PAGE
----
Alignment issues at the Route 9 bridge near Cumberland Farms in West Brattleboro were another concern.

"The Whetstone Brook flows through this bridge at an angle which causes erosion on the right abutment," the report said. "This alignment issue required the repair of the streambank after Tropical Storm Irene."

The report suggested the removal of "at-risk" sewer and water lines within the Whetstone Brook channel. Although sewer and water treatment facilities are out of flood prone areas, 8,445 feet of sewer pipe and 4,881 feet of water line are at risk in the floodway.

Buy-outs in areas of Tri-Park Mobile Home Park were recommended as the sites are vulnerable to severe flood damages due to their location.

"In Mountain Home alone, there are currently 93 homes in the 100-year floodplain," the report said, referring to an area in the park that would be inundated by a flood event with a 1 percent chance of being equaled or exceeded in any given year. "Twenty (homes) of which are in the floodway (or area immediately adjacent to the river channel that needs to remain open to let floodwaters through). Many homes were washed away or damaged by Tropical Storm Irene and they remain in harm's way."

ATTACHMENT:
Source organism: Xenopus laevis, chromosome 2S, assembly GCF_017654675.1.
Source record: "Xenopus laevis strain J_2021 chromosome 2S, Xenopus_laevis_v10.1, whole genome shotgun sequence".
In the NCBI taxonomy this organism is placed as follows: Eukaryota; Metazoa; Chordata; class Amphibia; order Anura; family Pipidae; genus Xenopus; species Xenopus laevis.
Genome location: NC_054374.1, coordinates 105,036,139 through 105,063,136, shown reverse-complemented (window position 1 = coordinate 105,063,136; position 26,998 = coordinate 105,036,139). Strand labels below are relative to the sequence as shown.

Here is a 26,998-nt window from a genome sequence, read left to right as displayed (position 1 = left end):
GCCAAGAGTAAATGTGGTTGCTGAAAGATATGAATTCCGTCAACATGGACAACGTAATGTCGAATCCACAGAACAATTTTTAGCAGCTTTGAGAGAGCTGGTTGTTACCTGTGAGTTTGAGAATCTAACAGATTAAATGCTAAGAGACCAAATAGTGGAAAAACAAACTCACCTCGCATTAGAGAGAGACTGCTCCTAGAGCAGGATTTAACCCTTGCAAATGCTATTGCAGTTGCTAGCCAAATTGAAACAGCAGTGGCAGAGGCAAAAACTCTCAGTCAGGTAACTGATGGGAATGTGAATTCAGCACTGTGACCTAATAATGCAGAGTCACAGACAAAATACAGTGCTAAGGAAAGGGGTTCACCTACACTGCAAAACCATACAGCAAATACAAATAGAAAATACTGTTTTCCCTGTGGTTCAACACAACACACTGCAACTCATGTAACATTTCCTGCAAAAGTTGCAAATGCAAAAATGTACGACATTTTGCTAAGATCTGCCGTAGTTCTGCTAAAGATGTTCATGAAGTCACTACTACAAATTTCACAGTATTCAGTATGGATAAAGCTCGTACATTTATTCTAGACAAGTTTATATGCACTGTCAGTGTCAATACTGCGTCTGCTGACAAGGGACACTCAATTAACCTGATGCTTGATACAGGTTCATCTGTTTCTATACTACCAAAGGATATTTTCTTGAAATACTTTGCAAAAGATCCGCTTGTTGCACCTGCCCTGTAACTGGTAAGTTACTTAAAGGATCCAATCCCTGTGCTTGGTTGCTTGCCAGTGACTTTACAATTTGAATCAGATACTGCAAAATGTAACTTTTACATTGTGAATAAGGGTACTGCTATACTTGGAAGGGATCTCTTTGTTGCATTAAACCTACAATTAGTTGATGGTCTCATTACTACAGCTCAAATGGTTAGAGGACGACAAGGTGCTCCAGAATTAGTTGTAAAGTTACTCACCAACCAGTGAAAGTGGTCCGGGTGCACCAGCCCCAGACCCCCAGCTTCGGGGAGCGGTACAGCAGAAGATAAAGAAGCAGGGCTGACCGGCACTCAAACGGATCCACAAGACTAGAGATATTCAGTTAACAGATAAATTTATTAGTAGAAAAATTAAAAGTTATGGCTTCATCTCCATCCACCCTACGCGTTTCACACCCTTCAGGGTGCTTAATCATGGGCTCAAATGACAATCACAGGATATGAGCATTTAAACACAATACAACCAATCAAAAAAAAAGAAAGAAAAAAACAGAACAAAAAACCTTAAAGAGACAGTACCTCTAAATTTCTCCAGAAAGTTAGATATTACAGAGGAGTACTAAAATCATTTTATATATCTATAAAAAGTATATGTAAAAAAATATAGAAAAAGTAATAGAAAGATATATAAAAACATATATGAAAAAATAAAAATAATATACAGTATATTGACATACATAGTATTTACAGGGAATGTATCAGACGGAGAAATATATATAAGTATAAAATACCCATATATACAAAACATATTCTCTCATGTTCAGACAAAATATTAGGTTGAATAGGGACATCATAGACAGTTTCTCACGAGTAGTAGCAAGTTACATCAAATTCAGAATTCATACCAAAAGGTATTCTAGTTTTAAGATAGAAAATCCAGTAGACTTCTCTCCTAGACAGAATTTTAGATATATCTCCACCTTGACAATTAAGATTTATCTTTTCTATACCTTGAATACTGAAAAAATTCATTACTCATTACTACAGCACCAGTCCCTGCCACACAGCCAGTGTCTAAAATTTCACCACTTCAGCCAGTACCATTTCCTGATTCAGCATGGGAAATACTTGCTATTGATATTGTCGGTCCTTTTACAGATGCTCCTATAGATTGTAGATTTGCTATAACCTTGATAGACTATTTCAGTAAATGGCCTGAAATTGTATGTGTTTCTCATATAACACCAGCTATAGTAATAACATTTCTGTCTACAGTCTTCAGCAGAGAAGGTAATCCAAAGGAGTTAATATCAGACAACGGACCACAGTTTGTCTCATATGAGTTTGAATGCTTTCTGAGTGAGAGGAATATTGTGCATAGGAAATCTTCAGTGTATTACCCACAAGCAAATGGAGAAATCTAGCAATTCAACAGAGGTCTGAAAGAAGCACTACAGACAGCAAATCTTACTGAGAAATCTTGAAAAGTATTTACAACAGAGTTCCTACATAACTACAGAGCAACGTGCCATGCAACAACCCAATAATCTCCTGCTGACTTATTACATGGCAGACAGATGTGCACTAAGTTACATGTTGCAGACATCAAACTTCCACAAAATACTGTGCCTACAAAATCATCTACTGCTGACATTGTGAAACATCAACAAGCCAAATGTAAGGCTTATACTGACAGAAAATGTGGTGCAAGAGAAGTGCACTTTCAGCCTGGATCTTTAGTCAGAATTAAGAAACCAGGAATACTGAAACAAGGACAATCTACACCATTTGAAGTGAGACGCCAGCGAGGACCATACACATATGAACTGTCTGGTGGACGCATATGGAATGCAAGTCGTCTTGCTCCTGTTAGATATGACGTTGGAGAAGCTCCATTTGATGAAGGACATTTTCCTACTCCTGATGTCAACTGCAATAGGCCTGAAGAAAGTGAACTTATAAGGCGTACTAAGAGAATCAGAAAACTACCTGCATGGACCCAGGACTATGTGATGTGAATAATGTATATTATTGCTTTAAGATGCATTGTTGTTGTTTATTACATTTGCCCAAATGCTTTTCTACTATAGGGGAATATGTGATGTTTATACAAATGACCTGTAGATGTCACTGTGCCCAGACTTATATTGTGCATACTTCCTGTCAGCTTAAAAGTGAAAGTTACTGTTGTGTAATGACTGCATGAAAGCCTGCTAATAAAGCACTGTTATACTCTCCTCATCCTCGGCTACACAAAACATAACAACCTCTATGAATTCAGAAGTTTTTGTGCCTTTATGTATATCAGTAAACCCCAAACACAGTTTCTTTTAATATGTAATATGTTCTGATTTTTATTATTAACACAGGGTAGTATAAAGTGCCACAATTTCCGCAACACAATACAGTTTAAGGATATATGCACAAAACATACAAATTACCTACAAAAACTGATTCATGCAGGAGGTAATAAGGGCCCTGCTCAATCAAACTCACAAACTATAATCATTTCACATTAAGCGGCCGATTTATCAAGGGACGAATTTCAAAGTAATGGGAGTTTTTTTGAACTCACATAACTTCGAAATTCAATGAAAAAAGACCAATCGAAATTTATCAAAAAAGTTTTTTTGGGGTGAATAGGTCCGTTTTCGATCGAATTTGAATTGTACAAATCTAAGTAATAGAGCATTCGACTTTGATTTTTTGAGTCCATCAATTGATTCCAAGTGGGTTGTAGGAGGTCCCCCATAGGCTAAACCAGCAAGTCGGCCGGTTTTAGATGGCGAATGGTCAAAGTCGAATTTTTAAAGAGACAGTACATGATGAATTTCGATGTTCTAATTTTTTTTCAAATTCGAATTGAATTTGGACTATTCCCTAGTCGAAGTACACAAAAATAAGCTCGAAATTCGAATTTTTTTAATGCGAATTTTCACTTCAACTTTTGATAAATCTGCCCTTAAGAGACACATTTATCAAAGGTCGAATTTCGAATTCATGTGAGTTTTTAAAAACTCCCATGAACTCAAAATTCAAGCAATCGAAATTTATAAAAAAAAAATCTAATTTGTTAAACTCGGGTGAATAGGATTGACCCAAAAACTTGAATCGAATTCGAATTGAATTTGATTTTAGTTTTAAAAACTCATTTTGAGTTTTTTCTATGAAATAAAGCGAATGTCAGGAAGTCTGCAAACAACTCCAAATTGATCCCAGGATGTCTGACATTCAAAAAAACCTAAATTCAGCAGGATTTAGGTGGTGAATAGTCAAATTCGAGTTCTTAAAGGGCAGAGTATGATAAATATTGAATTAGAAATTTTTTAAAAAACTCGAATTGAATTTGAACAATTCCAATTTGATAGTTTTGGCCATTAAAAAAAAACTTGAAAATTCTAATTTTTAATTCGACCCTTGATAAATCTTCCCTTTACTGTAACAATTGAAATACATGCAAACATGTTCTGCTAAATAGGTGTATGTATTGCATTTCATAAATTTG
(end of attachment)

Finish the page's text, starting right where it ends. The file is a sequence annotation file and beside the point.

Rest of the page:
VERI was created in response to Irene, which devastated various parts of Vermont. A grant from the Economic Development Administration in 2012 saw the initiative get started during the following year. MacKay's department, responsible for creating the state's emergency plan and long-term economic development plans, sought input from local businesses, chambers of commerce and development corporations.

"We said we want to be thinking about how businesses remain open after a disaster," said MacKay. "(The communities) all had different areas at risk."

Enosburg raised issues about moving milk and agriculture to and from farms while Brattleboro worried more about downtown infrastructure and vulnerable populations. Each community was given a score for their flooding risk. The score involved how a flood could impact infrastructure and economic activity.